Sante Fe Unveils Apartment Plan for Downtown : Redevelopment: The 387-unit complex would be built over two blocks 1,000 feet from the bay.


One of downtown San Diego's largest property owners, the Santa Fe Pacific Realty Corp., unveiled plans Friday to build its first residential project in the center city, a striking, 387-unit apartment complex spread over 2 blocks across from the 13-story Embassy Suites hotel.

If approved by Centre City Development Corp., the agency in charge of downtown redevelopment, the $25-million project, called Seabridge, would be about 1,000 feet from the bay, the closest such residential development to the water downtown.

The Spanish Revival architecture of the building, similar to the former police station nearby, won praise from several CCDC board members, but the board refused to endorse the project outright because of concerns about the structure's 500-car parking garage and the lack of street-level activity around the perimeter.

But an upbeat Pam Hamilton, CCDC's executive director, said afterward that she expected the problems to be easy to resolve and that she will return the project to the board in two weeks, on Nov. 17.

Among Seabridge's most palatable aspects to redevelopment officials are that it would be the first rental residential project in the agency's domain to be built without public subsidy.

As now designed, Seabridge would cover about 2 acres bounded by G and F streets, Pacific Coast Highway and the railroad tracks. It actually consists of two buildings separated in the middle by California Street. But the street would be closed to motor traffic and left as a minimum 40-foot-wide pedestrian walkway, allowing people to stroll through the project.

The two buildings would be joined near the roof by a pedestrian bridge, a byway allowing tenants to reach facilities such as a rooftop swimming pool. Sizes of the mostly one-bedroom apartments would range from 515 square feet to 875 square feet and rent in the neighborhood of $630 a month, a modest enough rate to attract young singles working downtown, according to the developer.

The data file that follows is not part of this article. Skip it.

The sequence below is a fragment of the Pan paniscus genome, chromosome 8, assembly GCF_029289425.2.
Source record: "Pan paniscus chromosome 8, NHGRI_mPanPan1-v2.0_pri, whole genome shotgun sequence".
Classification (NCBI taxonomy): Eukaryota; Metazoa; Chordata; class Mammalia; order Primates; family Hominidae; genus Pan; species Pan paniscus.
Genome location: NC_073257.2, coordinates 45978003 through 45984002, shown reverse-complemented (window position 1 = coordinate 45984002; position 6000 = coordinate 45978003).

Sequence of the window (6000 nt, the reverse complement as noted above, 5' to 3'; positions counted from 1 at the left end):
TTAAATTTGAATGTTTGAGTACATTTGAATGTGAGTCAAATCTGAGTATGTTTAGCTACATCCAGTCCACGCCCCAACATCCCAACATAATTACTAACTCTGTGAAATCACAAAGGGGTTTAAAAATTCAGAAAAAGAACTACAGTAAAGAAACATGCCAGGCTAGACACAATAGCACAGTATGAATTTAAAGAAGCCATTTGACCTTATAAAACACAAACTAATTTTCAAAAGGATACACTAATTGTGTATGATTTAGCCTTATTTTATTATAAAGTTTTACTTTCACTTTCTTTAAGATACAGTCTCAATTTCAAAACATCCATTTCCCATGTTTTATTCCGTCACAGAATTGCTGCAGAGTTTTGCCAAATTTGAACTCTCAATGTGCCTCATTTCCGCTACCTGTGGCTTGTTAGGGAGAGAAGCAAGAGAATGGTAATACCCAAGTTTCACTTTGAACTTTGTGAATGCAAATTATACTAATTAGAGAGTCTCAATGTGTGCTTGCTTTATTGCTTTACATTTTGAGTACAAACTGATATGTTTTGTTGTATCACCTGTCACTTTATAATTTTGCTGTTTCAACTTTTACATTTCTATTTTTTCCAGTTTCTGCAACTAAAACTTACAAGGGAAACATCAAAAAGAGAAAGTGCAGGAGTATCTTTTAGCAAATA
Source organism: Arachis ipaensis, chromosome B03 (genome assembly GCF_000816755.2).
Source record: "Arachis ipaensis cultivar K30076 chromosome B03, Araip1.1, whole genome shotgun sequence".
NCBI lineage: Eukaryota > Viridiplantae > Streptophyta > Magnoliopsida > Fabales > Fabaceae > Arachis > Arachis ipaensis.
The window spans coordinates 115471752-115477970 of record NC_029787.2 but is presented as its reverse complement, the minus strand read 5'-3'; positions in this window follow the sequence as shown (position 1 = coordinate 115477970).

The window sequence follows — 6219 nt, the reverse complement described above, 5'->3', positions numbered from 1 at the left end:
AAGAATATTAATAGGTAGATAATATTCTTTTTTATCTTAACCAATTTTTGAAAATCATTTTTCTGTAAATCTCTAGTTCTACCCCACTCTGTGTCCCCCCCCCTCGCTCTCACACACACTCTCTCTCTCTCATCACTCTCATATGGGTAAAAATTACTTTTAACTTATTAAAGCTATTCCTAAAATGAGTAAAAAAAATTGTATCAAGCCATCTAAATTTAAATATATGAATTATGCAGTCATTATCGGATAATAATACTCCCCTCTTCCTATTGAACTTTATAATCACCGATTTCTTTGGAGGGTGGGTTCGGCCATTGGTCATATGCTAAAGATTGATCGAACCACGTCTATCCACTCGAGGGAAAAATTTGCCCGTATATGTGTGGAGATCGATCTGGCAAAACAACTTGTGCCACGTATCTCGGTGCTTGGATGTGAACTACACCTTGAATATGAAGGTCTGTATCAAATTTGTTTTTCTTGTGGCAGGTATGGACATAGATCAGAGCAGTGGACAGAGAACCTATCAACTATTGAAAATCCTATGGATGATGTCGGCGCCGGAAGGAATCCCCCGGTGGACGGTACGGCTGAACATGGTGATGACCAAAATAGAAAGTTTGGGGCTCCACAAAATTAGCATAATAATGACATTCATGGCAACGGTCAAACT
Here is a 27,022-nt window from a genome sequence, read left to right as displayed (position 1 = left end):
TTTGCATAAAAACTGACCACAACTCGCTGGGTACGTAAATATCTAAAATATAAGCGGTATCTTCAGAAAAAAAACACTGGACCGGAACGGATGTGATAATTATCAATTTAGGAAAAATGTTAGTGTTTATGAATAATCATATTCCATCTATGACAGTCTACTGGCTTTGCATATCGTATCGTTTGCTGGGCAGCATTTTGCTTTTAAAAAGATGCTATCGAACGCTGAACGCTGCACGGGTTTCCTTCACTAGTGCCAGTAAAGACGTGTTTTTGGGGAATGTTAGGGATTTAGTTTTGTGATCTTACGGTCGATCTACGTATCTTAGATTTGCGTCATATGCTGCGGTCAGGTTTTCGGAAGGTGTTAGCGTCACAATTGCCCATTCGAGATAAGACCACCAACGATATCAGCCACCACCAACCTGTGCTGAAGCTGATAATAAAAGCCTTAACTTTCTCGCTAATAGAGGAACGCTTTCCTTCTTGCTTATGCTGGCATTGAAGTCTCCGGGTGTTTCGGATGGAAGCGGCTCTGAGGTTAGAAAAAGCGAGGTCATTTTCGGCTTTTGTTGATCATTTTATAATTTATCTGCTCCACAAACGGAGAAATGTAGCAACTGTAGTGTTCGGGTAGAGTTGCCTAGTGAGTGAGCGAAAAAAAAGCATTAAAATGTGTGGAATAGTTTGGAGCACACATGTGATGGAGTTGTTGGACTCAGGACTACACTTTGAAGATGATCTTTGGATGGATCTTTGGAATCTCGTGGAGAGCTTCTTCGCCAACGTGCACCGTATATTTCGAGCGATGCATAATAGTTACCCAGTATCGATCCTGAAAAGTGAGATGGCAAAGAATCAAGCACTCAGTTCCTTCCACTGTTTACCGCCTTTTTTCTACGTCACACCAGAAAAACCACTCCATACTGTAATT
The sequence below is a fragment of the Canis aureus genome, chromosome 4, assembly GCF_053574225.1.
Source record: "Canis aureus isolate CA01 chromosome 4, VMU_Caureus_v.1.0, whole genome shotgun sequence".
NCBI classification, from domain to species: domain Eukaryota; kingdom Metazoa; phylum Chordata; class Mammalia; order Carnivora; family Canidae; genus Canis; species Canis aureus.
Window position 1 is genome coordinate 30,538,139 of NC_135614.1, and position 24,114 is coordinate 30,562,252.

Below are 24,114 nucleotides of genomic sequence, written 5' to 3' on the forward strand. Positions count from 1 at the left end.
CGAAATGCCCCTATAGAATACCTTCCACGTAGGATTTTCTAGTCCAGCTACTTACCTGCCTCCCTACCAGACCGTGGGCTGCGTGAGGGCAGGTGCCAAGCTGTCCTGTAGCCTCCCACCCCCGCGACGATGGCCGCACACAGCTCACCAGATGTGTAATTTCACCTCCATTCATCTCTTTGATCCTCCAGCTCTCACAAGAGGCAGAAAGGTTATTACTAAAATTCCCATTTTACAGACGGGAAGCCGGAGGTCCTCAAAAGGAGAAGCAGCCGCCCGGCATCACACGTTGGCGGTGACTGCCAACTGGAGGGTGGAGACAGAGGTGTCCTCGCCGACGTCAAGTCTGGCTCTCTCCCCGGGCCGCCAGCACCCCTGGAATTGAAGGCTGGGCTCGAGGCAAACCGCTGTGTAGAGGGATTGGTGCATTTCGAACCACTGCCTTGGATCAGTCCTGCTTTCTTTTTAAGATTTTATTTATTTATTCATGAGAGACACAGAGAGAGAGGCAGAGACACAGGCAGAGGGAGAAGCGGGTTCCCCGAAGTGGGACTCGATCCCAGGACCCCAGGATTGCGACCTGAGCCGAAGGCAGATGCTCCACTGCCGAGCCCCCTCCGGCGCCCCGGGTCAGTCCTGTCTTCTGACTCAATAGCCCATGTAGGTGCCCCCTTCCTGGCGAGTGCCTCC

Parking would be provided on two levels, with the bottom partly underground. Rising on top of the garage would be four floors of apartments reaching about 60 feet in height. Seabridge's most striking design feature would be two 84-foot-tall towers flanking the G Street entrance to California Street.

Although both CCDC board members and the agency's staff like Seabridge's overall design, it will require exemptions from design guidelines in place for the Marina Redevelopment Area. And that is where the project stumbled Friday.

There are two main concerns. One is that some board members think that more of the parking garage should be placed underground, thus reducing the height of the street wall and placing first-floor tenants closer to the street than the current 14 feet. Second, Seabridge has fewer entrances on its perimeter and no street-level retail space as required by the Marina design standards.

Santa Fe and its development partner, JMB Realty Corp., maintain that it will cost at least $1 million to lower the garage in the ground, in part because of added construction costs but also because a deeper excavation will expose the underground water table.

The problem then would be possible toxic pollution, according to Alan I. Jaffee, JMB's senior vice president. He said there are gasoline and possibly other contaminants underground. CCDC is familiar with underground pollution due to a perplexing hydrocarbon plume of several hundred thousand gallons lying under several blocks the agency is trying to develop.

Jaffee said he is not only concerned about cleanup costs but also with the delay that would be involved. He said his company experienced a significant delay because of underground pollution at a Huntington Beach project and would avoid a repeat at almost all costs.

It is for that reason, he said, that the garage occupies the entire first level of the project, though it will be screened from view.

But some board members, such as Patrick Kruer, say they must be persuaded that lowering the garage is so expensive as to make the project economically unfeasible. Kruer said it would be hypocritical of CCDC to criticize others--such as the Port District and Seaport Village--for not building underground garages, and then not follow its own advice.

"I think the issue is one of sending the wrong message," he said.

Referring to the lack of enough entrances into the project from its perimeter--there are 10 instead of the required 14--and its absence of retail space. Jaffee and his architect said they have tried to design the complex so that it isn't a continuous blank wall. Providing more entrances would require removing several apartments and redesigning the parking garage. Having the garage at street level is what removes any retail space.

CCDC's staff says Santa Fe can meet the retail space requirement by adding ground-floor shops at the Embassy Suites across the street. CCDC chairman John Davies, who called the proposed exemptions minor, said it is "ridiculous" to require retail space when there is no demand and in the face of much vacant retail space in new downtown buildings. Davis also said that Seabridge is smaller than what Santa Fe could legally build on the site.

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